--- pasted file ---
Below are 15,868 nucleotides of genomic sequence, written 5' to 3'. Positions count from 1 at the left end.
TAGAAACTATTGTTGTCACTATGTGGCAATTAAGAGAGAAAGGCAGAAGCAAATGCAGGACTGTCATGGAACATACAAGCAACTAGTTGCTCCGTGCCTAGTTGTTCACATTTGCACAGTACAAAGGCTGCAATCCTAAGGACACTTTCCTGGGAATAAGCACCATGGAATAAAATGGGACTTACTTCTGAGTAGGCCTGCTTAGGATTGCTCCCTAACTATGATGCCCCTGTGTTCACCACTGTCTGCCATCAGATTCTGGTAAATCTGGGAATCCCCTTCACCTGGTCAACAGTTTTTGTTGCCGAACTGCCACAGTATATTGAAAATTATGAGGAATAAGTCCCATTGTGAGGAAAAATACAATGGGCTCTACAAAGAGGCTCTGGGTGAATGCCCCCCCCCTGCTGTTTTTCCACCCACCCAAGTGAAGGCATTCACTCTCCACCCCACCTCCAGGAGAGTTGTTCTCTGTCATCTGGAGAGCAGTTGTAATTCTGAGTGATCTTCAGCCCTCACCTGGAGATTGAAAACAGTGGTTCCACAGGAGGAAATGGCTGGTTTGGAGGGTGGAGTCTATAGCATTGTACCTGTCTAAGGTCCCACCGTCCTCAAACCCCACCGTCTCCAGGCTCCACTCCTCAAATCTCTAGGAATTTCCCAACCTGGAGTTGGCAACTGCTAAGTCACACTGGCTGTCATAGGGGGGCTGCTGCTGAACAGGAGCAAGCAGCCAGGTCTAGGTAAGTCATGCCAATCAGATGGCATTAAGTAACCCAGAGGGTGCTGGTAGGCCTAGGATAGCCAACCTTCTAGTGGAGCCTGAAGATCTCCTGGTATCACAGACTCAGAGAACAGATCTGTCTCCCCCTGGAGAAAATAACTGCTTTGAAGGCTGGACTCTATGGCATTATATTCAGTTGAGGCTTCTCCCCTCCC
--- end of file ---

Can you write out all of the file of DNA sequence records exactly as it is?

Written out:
Below are 15,868 nucleotides of genomic sequence, written 5' to 3'. Positions count from 1 at the left end.
TAGAAACTATTGTTGTCACTATGTGGCAATTAAGAGAGAAAGGCAGAAGCAAATGCAGGACTGTCATGGAACATACAAGCAACTAGTTGCTCCGTGCCTAGTTGTTCACATTTGCACAGTACAAAGGCTGCAATCCTAAGGACACTTTCCTGGGAATAAGCACCATGGAATAAAATGGGACTTACTTCTGAGTAGGCCTGCTTAGGATTGCTCCCTAACTATGATGCCCCTGTGTTCACCACTGTCTGCCATCAGATTCTGGTAAATCTGGGAATCCCCTTCACCTGGTCAACAGTTTTTGTTGCCGAACTGCCACAGTATATTGAAAATTATGAGGAATAAGTCCCATTGTGAGGAAAAATACAATGGGCTCTACAAAGAGGCTCTGGGTGAATGCCCCCCCCCTGCTGTTTTTCCACCCACCCAAGTGAAGGCATTCACTCTCCACCCCACCTCCAGGAGAGTTGTTCTCTGTCATCTGGAGAGCAGTTGTAATTCTGAGTGATCTTCAGCCCTCACCTGGAGATTGAAAACAGTGGTTCCACAGGAGGAAATGGCTGGTTTGGAGGGTGGAGTCTATAGCATTGTACCTGTCTAAGGTCCCACCGTCCTCAAACCCCACCGTCTCCAGGCTCCACTCCTCAAATCTCTAGGAATTTCCCAACCTGGAGTTGGCAACTGCTAAGTCACACTGGCTGTCATAGGGGGGCTGCTGCTGAACAGGAGCAAGCAGCCAGGTCTAGGTAAGTCATGCCAATCAGATGGCATTAAGTAACCCAGAGGGTGCTGGTAGGCCTAGGATAGCCAACCTTCTAGTGGAGCCTGAAGATCTCCTGGTATCACAGACTCAGAGAACAGATCTGTCTCCCCCTGGAGAAAATAACTGCTTTGAAGGCTGGACTCTATGGCATTATATTCAGTTGAGGCTTCTCCCCTCCC